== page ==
Curriculum and Degree Information

The Ph.D. Program in French at the CUNY Graduate Center offers an innovative combination of traditional training in French and Francophone Literatures with interdisciplinary curricular options.

The following is a general overview of the requirements of the Ph.D. Please see the French Program Student Handbook for detailed requirements, policies and processes.

Upon completion of the program, students should have completed or be able to do the following:

  • Demonstrate, through course papers, qualifying written and orals examinations, taken both in French and English, a general knowledge of the field of French and Francophone literature, of its history, main problems and developments, and connections across periods.
  • Be able to formulate and articulate, in French and English, the main concepts of French studies, both in oral and written form.
  • Demonstrate familiarity with the most important schools of thought in the history of literary criticism, as well as theoretical and critical texts relevant to French studies today.
  • Be skilled in critically employing methodologies based on theories of literature and concepts of French studies to literary as well as non-literary French and Francophone texts and phenomena.
  • Identify and develop a field of specialization, as well as a sub-field and/or interdisciplinary focus.
  • Conduct research with primary sources; be familiar with the major repositories of such sources in their field and sub-field of specialization.
  • Research and produce an original work of scholarship in the form of a 250 page long dissertation that expands on, or challenges existing scholarship in the field.
  • Show evidence of public scholarly activity in the form of papers presented at conferences, and publications in scientific journals.
  • Be qualified and trained to teach French language at all levels, as well as prepared to teach, both in French and English, undergraduate content-centered courses on French and Francophone literature and culture.

Path to Degree

The timelines below are a guide to expected progress toward the Ph.D. in French. The degree is designed to be completed in 5 years.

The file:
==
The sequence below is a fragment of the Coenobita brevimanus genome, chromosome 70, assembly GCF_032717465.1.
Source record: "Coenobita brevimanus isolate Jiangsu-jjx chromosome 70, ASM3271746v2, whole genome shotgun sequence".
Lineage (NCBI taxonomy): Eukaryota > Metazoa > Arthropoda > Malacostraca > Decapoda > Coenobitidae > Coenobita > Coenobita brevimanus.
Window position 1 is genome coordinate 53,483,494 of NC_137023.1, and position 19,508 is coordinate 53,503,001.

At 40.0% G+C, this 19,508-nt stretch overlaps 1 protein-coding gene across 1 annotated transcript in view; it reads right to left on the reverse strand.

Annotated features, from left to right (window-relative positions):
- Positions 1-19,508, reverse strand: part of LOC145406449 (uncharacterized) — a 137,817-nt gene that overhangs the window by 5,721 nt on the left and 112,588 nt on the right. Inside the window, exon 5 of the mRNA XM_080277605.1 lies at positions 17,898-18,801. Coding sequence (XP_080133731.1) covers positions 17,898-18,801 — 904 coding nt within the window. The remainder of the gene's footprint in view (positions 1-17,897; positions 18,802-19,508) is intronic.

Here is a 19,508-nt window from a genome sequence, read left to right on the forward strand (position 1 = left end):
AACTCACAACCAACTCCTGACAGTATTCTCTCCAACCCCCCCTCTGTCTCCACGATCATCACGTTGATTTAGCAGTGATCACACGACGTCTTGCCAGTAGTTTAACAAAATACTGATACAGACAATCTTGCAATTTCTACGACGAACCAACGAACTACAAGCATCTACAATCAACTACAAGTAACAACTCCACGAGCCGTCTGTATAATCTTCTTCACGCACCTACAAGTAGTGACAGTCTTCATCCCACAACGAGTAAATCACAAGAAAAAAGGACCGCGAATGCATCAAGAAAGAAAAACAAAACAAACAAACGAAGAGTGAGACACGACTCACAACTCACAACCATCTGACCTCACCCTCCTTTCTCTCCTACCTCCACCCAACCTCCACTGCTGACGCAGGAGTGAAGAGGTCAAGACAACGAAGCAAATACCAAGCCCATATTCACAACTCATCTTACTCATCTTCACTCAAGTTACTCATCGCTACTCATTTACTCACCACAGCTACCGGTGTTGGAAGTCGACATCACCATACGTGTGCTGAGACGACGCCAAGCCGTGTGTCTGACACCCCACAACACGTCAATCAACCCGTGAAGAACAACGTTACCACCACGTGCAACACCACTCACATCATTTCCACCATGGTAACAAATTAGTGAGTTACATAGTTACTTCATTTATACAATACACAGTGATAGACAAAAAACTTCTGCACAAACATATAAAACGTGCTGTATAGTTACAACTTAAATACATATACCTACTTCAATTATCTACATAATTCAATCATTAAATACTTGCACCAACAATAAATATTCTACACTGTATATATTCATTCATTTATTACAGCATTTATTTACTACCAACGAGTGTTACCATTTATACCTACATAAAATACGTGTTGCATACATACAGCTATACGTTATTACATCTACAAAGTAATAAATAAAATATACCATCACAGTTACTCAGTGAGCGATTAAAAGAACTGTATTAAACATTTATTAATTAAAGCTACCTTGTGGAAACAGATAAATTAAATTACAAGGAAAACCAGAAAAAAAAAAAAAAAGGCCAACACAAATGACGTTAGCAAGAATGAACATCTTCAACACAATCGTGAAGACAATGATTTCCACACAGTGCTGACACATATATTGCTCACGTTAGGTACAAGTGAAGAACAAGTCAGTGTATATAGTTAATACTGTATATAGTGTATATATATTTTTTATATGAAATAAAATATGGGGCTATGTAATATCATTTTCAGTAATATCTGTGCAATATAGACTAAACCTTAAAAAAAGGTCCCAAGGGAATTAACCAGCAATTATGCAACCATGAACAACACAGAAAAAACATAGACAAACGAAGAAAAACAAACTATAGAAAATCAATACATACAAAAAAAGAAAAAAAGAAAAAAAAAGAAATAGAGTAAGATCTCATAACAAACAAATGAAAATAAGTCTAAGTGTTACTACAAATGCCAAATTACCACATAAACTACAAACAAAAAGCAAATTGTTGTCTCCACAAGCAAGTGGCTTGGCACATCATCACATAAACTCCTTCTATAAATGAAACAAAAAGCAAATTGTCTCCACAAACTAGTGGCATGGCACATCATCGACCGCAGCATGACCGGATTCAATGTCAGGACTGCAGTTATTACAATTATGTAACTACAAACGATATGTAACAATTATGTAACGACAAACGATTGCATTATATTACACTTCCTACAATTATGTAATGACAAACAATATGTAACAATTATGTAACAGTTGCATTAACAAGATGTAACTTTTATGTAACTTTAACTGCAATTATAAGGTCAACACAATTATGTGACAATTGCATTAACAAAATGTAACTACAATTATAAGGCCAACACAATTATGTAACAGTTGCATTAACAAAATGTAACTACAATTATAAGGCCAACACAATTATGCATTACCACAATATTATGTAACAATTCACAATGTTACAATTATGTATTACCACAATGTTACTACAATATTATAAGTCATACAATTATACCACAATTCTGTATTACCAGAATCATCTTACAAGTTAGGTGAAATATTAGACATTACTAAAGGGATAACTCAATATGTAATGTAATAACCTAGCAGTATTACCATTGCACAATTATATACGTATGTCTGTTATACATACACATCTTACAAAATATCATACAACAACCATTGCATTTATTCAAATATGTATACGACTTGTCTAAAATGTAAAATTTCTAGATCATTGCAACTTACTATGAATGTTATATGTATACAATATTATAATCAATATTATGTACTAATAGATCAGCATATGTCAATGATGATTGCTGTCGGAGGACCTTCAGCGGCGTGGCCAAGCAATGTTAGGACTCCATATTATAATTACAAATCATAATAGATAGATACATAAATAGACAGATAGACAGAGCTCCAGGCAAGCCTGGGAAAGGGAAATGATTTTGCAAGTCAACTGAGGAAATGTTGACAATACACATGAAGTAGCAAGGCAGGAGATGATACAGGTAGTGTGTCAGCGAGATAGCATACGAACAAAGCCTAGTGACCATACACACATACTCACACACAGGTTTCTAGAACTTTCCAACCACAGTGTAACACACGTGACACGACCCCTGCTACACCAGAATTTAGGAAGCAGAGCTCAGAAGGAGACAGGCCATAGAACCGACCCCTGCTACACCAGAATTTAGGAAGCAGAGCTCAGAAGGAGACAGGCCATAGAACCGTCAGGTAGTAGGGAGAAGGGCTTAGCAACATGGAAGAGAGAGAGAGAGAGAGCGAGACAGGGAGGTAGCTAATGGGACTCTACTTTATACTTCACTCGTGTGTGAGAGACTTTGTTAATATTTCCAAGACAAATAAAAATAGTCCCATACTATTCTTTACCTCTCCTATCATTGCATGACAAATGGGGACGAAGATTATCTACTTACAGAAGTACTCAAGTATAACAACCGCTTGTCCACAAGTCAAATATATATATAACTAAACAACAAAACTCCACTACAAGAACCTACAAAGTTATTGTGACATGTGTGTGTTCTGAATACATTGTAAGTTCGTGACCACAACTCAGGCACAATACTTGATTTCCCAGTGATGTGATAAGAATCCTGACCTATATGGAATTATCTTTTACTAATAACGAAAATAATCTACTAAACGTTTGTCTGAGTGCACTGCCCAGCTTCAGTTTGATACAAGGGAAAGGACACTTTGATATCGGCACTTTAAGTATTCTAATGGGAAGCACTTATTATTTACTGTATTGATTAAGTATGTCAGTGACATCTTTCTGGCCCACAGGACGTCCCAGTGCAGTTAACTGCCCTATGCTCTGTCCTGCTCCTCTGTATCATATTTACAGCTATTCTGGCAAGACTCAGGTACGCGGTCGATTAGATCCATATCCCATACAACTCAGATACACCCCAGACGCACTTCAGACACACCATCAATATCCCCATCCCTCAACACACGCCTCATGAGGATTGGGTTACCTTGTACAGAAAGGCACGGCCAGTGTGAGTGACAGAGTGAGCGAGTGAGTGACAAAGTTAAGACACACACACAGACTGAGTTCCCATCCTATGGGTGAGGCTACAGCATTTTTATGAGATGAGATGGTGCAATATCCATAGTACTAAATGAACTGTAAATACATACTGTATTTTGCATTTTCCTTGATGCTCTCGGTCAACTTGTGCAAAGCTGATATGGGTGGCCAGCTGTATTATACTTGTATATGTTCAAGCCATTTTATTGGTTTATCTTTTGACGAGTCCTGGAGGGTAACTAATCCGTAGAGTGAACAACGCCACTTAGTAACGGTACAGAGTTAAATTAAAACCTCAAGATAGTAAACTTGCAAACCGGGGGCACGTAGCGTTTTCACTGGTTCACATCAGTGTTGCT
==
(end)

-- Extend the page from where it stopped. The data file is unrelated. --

Academic Year One

  • Coursework
  • First Examination

Academic Year Two

  • Coursework
  • Specialization Review (Exam Week/May)

Academic Year Three

  • Coursework
  • Second Examination - Written (Second week of Spring Semester/February)
  • Language Requirement (Exam Week/May – or Exemption)

Academic Year Four

  • Second Examination - Oral (Second week of Fall Semester/September)
  • Proposal (December 1st)
  • Research/writing

Academic Year Five (and beyond)

  • Dissertation/writing
  • Concilium
  • Defense 3

Academic Year One

  • Coursework
  • First Examination

Academic Year Two

  • Coursework
  • Specialization Review (Exam Week/December)
  • Language Requirement (Exam Week/May - or Exemption)

Academic Year Three

  • Second Examination - Written (Second week of Fall Semester/September)
  • Second Examination - Oral (Exam Week/May)

Academic Year Four

  • Proposal (Second week of Fall Semester/September)
  • Research
  • Dissertation/writing

Academic Year Five (and beyond)

  • Dissertation/writing
  • Concilium
  • Defense

Course Requirements

The Ph.D. Program in French requires 60 credits of approved graduate work beyond the bachelor's degree. Students entering the program with a Master's degree may be able to transfer a maximum of 30 credits earned through corresponding courses, with Executive Office approval.

Courses offered by the program can be taken for either 2 or 4 credits at the student's discretion, with the exception of the required first year courses. Courses taken for 4 credits will require a substantial term paper in addition to all assignments, exams, and other requirements of the 2-credit course.

Entering students must take the following two courses during their first year of study. Both courses are taught in French, and must be taken for 4 credits each, for a total of 8 credits.

  • Fall: French 70010 Techniques of Literary Research

  • Spring: French 71110 Problems in French Literary History

Students must have a B average or better for the work done in each of these two courses in order to advance in the program.

Learn more about these courses in the Student Handbook »

Coursework after the required first year courses is expected to cover a variety of periods and areas. Students must complete one course each in four out of the following five categories:

  1. Medieval and Sixteenth Century
  2. Seventeenth Century and Eighteenth Century
  3. Nineteenth Century